The female star of the “Men in Black” reboot suggested Tuesday that the movie’s title is “antiquated” and could use a woke update.
Speaking to reporters at the New York City premier, Tessa Thompson acknowledged the brand value of “Men in Black, but she said she’s interested in changing the name to something less male-centric, i.e. sexist.
“We’ll see. I think maybe we can maybe change the name at some point,” she said.
Thompson said she had already pitched a number of alternatives, including “People in Black” and “Humans in Black.” However, she admitted that the resulting acronyms are bad. “PIB” “sounds like a sandwich” and “HIB” “sounds like something you don’t want to get,” she said.
Still, Thompson praised “Men in Black” for being anti-sexist enough to cast her to “topline” the latest movie.
“I hope we can get to the space where it’s not noteworthy when women topline these films, and I think a film like this helps us get there,” she said.
“Men in Black: International” is the fourth movie in the franchise, which debuted in 1997. Thompson and actor Chris Hemsworth, who both recently appeared in “Avengers: Endgame,” have taken over the leading roles from Will Smith and Tommy Lee Jones.
“LGBTQ+ in Black”?
Thompson pointed out that the movie is aware of its residual gender bias. She cited a line delivered by her costar British actress and LGBT activist Emma Thompson, no relation.
“Emma Thompson has a brilliant quip in the movie, where I say ‘Men in Black’ because I’m confused that that is the title of the organization, and she goes, ‘I know, I’ve had the conversation, it’s taking time,’” Emma Thompson said.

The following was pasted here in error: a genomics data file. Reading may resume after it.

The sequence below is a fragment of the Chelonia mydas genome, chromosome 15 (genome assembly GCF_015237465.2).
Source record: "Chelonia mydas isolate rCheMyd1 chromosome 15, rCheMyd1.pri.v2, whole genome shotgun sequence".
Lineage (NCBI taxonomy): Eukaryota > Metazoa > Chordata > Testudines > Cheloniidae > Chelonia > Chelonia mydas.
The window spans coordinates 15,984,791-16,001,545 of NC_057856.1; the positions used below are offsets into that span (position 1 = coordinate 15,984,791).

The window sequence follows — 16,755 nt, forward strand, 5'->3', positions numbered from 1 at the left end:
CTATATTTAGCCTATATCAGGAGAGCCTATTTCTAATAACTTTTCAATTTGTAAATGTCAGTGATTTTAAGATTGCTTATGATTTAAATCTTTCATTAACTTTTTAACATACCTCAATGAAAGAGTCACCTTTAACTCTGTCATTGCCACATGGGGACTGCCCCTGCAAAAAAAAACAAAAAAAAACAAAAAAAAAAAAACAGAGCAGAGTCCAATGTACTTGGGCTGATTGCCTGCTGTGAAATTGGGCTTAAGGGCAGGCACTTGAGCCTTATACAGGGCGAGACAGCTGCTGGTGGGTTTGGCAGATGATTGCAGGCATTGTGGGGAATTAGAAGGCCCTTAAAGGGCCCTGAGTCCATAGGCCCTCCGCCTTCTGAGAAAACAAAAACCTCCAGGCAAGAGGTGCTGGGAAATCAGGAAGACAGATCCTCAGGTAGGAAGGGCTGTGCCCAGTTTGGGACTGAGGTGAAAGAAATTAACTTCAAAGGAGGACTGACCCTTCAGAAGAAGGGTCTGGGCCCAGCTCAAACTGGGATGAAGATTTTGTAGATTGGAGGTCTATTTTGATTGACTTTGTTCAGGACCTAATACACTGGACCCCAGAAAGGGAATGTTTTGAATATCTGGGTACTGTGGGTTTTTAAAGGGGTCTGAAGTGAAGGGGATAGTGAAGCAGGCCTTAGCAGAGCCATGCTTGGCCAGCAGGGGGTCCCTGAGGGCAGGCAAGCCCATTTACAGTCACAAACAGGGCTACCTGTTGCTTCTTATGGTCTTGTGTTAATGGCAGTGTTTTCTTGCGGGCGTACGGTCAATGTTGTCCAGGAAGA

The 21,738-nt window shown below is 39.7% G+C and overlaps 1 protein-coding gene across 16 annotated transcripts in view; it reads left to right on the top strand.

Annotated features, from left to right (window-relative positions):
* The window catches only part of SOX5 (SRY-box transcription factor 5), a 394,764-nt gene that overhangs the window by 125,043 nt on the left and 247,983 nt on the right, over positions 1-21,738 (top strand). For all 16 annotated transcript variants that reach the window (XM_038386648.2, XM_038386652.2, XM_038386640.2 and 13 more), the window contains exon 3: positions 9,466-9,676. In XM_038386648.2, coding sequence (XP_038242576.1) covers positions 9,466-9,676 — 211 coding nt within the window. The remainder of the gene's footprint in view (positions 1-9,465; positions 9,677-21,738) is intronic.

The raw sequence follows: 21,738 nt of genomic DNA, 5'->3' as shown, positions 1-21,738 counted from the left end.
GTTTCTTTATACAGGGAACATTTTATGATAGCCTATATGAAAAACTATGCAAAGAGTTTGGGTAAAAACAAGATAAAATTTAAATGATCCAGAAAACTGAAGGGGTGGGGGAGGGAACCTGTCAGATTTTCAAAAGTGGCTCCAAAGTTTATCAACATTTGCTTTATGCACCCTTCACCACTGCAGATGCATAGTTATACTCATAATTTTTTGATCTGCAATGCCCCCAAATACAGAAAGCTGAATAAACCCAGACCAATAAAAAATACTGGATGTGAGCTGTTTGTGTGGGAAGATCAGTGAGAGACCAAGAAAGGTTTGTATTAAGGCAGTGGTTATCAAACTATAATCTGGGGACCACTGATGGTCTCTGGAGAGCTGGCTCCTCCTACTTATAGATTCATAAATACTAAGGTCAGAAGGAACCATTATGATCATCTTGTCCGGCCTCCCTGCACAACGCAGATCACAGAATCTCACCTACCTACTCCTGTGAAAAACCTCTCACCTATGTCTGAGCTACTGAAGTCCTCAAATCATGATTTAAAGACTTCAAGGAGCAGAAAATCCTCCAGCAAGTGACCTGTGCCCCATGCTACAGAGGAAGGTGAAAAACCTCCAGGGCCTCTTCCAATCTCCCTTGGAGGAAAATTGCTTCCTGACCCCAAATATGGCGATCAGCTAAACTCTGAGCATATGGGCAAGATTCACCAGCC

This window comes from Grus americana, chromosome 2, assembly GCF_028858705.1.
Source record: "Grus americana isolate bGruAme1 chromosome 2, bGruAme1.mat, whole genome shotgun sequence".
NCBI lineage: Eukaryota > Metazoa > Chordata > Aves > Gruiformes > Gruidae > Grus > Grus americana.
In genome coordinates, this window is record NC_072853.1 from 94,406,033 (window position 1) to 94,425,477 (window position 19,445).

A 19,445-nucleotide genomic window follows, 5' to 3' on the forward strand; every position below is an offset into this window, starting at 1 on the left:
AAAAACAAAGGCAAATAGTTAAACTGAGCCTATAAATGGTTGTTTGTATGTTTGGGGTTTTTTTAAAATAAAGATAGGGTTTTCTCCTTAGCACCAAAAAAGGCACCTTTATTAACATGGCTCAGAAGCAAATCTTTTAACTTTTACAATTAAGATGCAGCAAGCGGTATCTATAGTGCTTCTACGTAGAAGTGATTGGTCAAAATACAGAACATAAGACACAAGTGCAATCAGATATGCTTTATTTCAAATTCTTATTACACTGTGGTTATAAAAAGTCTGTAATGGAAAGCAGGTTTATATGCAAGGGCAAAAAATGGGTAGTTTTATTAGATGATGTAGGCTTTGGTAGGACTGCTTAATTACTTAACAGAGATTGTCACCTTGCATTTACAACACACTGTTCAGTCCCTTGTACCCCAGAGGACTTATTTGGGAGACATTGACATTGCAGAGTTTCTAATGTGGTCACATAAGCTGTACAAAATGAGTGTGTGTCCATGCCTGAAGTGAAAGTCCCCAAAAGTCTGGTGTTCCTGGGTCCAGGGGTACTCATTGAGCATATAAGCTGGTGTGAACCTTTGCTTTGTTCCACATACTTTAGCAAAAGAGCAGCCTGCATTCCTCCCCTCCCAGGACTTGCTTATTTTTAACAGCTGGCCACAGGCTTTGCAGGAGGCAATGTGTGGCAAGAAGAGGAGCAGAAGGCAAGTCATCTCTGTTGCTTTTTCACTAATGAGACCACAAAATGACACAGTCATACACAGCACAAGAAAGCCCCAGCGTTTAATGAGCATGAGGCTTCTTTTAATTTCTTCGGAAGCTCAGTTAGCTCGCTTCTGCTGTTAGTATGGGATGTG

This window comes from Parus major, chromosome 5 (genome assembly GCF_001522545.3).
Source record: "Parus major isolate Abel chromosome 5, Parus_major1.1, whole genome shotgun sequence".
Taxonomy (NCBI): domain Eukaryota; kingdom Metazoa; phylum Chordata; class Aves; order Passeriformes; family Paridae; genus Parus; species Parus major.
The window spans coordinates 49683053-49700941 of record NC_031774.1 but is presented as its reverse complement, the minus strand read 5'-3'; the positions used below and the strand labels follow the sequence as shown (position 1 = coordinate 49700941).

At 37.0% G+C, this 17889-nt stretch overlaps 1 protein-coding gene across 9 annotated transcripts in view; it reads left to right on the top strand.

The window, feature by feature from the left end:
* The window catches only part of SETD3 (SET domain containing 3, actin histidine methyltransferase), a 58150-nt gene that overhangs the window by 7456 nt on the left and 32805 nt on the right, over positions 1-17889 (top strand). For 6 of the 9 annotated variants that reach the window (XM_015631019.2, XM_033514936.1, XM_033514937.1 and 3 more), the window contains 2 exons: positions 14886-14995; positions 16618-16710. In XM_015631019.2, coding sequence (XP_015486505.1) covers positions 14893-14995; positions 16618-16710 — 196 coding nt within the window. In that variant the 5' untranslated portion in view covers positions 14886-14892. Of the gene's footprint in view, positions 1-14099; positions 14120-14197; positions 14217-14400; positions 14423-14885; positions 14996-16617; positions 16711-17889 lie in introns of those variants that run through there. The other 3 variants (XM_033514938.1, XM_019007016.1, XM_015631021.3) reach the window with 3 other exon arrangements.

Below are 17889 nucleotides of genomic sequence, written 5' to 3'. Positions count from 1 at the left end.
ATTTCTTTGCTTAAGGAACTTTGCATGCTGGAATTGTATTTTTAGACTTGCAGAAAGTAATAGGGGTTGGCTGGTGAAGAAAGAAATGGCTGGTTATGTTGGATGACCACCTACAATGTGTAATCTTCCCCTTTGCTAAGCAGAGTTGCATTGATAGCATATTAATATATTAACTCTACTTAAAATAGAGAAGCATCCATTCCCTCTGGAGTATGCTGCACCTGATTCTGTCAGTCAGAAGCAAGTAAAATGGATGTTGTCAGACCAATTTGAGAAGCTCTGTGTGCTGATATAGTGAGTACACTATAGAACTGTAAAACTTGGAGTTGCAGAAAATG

“And I think that what she speaks to, which is funny but true, is that change happens sometimes faster than we have language to describe what changed has occurred, in so far as we have certain institutions that have antiquated ways of working — Hollywood is certainly one of them — where we don’t have the infrastructure to support the change that is actually happening.”
According to Tessa Thompson – who has been an outspoken advocate of inclusion in Hollywood – movies should not just represent women, but all genders.
“The truth is, so many women have asked me — and men, too — have said, ‘What does it mean that a whole generation of young girls can see themselves in this film?'” she said.
“That’s significant … But I also think it’s important that young boys, folks that are gender queer, non-binary get to see me in this space because we just need more representation. It’s important to go into a cinema and to relate to a protagonist who doesn’t look like you, who doesn’t have your particulars. I think that’s what movies are designed to do, is to make us more empathetic and compassionate towards the other, and we have never needed that more — certainly in American history, but I think in a global sphere. That’s always what I want to do on film.”
“Men in Black” and sexist Hollywood
Activists on the left have hailed the forward march of culture, noting that it can be lucrative, too. See the box office success of last year’s “Black Panther” and 2017’s “Wonder Woman.”
However, conservative critics have warned that freedoms of expression and thought are being sacrificed on the altar of social justice. In a rant on his podcast in January, “American Psycho” writer Bret Easton Ellis tore into his industry’s progressive posturing.
“Representation is so important to them. And with a huge fatuous inclusivity and diversity push. What the most flattering pose might be in the moment — as if inclusivity and diversity have anything to do with awarding a movie’s merits,” he said.
Box office projections have “Men in Black: International” grossing $40 million over the weekend, but the movie has a 29 percent approval rating on Rotten Tomatoes.